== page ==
Discovering local treasure, author and artist Hope Bourne

The Exmoor Society, established in 1958, is an independent charity that protects and promotes Exmoor for the benefit of all. The Society acts as a champion and watchdog for conservation and the enjoyment of natural beauty, wildlife, and cultural heritage, values very much shared by Rohan.

The Exmoor Society shares with us one of their favourite artist and author, Hope Bourne, and how Exmoor inspired her works. Hope Bourne is remembered for two reasons, her creative talents as an author and artist and her tough, self-sufficient lifestyle. If you want to understand the true character of Exmoor, you need only pick up one of Hope's books where you are treated to an authentic account of someone who lived very much in touch with the moor. Regarded as a critical Exmoor artist and author, the Exmoor Society dedicated a guided walk in her memory to allow people to learn more about her life. Our guide for the day is Lisa Eden, who provides a fascinating glimpse into the life of this extraordinary character.

The walk begins in the centre of Withypool, next to the River Barle. Withypool was the closest village for Hope during most of her time living on Exmoor. Each day she would make the eight-mile round trip to meet locals and fetch supplies. From the river, we follow a footpath which leads us up through the village onto some neighbouring farmland, where we can take in the beautiful views of Withypool and the nearby moorland of Withypool Hill. It is here where Lisa begins her introduction of Hope.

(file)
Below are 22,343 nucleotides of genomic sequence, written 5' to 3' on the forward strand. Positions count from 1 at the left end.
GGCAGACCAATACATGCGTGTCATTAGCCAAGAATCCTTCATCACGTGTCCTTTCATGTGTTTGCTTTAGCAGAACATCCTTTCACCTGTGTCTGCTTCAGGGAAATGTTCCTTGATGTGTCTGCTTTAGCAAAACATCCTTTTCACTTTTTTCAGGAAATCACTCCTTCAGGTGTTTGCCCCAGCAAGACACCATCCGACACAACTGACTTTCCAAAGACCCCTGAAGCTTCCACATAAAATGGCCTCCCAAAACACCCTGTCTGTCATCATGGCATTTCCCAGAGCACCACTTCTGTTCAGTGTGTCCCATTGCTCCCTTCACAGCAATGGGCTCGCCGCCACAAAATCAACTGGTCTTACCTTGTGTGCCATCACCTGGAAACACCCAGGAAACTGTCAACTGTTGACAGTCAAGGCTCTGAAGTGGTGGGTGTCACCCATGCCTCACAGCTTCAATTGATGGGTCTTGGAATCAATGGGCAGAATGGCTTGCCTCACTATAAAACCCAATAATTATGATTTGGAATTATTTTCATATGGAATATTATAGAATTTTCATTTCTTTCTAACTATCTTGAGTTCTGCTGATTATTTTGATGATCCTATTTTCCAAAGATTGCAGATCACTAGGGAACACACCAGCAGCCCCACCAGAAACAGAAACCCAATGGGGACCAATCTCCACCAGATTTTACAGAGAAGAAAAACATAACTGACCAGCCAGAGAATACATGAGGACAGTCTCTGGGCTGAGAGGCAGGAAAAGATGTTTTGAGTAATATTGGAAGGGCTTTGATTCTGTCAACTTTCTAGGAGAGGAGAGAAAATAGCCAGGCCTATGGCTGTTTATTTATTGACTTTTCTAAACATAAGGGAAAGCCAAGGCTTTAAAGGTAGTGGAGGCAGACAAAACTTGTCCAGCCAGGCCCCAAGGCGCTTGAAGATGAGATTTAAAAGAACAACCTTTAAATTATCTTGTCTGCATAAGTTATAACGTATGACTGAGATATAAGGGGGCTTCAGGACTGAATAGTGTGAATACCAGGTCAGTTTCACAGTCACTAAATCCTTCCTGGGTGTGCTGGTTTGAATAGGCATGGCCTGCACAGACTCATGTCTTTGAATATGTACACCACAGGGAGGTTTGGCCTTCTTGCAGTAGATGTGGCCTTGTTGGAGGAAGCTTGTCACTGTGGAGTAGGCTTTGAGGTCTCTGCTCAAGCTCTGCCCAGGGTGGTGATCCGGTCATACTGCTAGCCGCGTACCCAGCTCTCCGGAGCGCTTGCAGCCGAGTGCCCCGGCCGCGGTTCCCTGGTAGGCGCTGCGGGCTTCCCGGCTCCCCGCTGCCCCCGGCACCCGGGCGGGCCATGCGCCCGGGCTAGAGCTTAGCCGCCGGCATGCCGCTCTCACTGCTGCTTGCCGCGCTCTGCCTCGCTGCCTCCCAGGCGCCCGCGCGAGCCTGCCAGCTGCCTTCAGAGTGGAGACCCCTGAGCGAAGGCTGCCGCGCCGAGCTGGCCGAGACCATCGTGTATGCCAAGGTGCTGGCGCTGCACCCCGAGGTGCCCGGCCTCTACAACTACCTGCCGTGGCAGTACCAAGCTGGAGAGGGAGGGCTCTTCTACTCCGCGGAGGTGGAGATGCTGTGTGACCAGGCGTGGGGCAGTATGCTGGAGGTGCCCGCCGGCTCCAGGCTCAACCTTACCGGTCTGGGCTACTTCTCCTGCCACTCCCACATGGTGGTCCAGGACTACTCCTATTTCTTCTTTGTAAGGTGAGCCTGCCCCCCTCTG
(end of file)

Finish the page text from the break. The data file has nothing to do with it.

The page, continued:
Hope Bourne moved to Exmoor in the 1950s after her mother's death, left with no money and no home. A fiercely independent and tough-natured woman, Hope began a self-sufficient lifestyle by living off the land and earning a small income through tending farm stock. In the 1970's she moved to Fernyball, a small piece of land with an old caravan where she lived for 24 years with no electrics, no mains water, no sewage, and no telephone.

Hope lived by a frugal budget of less than £1 per week to see her through the year, over and above what nature could provide. Alongside farm work, Hope taught herself to write and paint and authored six books. She would walk 20 miles every day with her sketchpad capturing the landscape and the wildlife of Exmoor. As our walking party emerges from the farmland onto Kitridge Lane, it is easy to see how Hope found her inspiration.

Peppered down Kitridge Lane is numerous farm gates, which Hope fondly named 'Windows to Adventure', which offer spectacular views across the Exmoor landscape. When painting such views, usually on the back of old Christmas cards or envelopes, Hope would annotate her work with information such as the conditions of the day and the colours.

Leaving Kitridge Lane, we re-enter the village where Lisa points out buildings that Hope was particularly fond of, including Oliver's Cottage and the village church. From the cottage, we follow a footpath that offers walkers the opportunity to circumnavigate Withypool Hill. The views from the pathway are spectacular and highlight the diversity of the beautiful Exmoor landscape. As we complete this final leg, attendees of the guided walk agree, they will be reacquainting themselves with the works of Hope Bourne.

It's here where you will encounter Exmoor in a way you never have before. Trust us. It is a read you won't regret.

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